1/2/2005:

Intermediate Word:  shallot (a) member of the onion family  (b) a small, single-masted sailboat  (c) frilly apron  (d) incomplete
Difficult Word: - cabochon - (a)
fish  (b) Indian civil service administrator  (c) bell pull  (d) highly polished, uncut gem

Remembering the Real Space Cowboys - Space.com  We have been very lucky of late to have a great many books being written about the early days of the space program, often with direct input from those who took part. One of the latest offerings is "The Real Space Cowboys" (Apogee, $29.95), by Ed Buckbee and astronaut Wally Schirra. Ed Buckbee was a close colleague of Wernher von Braun for many years, serving as a NASA Public Affairs Officer at the Marshall Spaceflight Center in Huntsville, Alabama.     
Intelligent Workplace: The Office of the Future - Live Science  Workers in a heavily windowed living laboratory have a "right to daylight"—each desk is within 25 yards of natural light. Ceiling panels reflect warm daylight to work areas. Studies show that access to daylight improves worker productivity by 5 percent to 25 percent. Consoles at each station allow workers to control the flow of hot and cool air at their desk area. At the Intelligent Workplace, Hartkopf is collaborating with Bosch Siemens, Somfy and Cisco Systems on a fully automated building façade that will allow for control of daylight and glare so the building sheds heat in the summer when unoccupied to eliminate the need for spending electricity on cooling. In the winter, the system will allow the building to become its own heat collector and source. Hartkopf told LiveScience that his next large-scale office project at Carnegie Mellon is the Building as Power Plant. A project that will produce energy, not consume it, thanks to the combination of a biodiesel fuel cell along with recapture of shed heat from the generation of electricity, and collecting and redirecting heat from the soil and sun.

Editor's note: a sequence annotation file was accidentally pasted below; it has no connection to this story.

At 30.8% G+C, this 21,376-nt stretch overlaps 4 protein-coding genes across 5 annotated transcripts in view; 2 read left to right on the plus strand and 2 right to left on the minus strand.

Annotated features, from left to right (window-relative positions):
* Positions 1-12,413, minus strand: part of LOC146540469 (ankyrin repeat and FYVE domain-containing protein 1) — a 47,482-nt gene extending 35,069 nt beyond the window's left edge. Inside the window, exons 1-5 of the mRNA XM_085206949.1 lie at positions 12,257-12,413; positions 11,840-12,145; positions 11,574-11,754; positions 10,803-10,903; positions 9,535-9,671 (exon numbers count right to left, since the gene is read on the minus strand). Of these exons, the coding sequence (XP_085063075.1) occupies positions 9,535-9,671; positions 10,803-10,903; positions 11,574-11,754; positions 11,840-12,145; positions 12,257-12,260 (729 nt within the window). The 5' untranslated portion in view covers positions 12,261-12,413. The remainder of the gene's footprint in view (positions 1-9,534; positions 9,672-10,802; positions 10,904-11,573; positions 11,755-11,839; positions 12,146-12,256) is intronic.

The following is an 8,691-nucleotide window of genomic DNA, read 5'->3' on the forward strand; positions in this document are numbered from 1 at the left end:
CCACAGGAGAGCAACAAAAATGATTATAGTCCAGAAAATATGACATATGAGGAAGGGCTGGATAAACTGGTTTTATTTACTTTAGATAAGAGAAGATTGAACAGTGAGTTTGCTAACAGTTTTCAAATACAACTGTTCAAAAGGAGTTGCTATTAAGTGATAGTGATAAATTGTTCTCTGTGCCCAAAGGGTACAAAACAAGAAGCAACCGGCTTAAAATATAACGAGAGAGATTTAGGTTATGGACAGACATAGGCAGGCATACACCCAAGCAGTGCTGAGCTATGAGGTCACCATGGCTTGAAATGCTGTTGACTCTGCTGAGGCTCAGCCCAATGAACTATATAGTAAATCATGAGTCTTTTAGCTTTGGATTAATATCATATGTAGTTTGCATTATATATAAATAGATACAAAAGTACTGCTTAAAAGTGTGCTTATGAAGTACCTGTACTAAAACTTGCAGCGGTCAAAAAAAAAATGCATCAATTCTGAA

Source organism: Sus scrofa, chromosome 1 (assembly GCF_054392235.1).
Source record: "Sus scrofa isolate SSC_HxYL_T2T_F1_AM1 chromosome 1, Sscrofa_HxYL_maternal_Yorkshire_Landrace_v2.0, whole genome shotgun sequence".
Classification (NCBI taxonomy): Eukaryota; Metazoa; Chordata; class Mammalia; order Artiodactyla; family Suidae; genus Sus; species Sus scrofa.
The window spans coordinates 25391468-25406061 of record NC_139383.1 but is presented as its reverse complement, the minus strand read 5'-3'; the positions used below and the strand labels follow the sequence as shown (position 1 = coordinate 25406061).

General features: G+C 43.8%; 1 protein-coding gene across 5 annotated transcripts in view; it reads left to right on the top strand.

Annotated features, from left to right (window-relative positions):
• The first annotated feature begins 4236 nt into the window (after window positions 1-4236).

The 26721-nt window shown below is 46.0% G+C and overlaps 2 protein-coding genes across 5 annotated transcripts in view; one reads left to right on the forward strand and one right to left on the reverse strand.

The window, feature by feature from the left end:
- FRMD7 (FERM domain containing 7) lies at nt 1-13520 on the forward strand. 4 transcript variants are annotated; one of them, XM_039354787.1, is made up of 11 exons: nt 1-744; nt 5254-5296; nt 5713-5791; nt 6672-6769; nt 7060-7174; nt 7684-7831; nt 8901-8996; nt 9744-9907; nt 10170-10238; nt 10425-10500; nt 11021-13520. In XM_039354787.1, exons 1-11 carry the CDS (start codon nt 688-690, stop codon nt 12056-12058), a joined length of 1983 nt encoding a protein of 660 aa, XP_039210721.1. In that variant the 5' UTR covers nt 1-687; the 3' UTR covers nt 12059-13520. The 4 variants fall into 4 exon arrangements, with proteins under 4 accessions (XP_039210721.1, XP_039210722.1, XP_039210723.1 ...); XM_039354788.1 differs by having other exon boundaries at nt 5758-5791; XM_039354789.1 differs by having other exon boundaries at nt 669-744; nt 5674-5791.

Q&A: Europe's Galileo project  - BBC  Europe is building its own satellite-navigation system called Galileo. BBC News looks at why such a network is deemed necessary when we already have the US Global Positioning System (GPS). The new Galileo system will offer five service levels (see below) and bring a step-change in performance. Since the first GPS satellite was launched in the late 1970s, sat-nav technology has evolved enormously. Galileo should offer greater accuracy - down to a metre and less; greater penetration - in urban centres, inside buildings, and under trees; and a faster fix. The Galileo system will also come with an "integrity" component - it will be able to tell users if there are major errors that could compromise performance. And when the US introduces the next generation of GPS, users will see a further jump in performance.  




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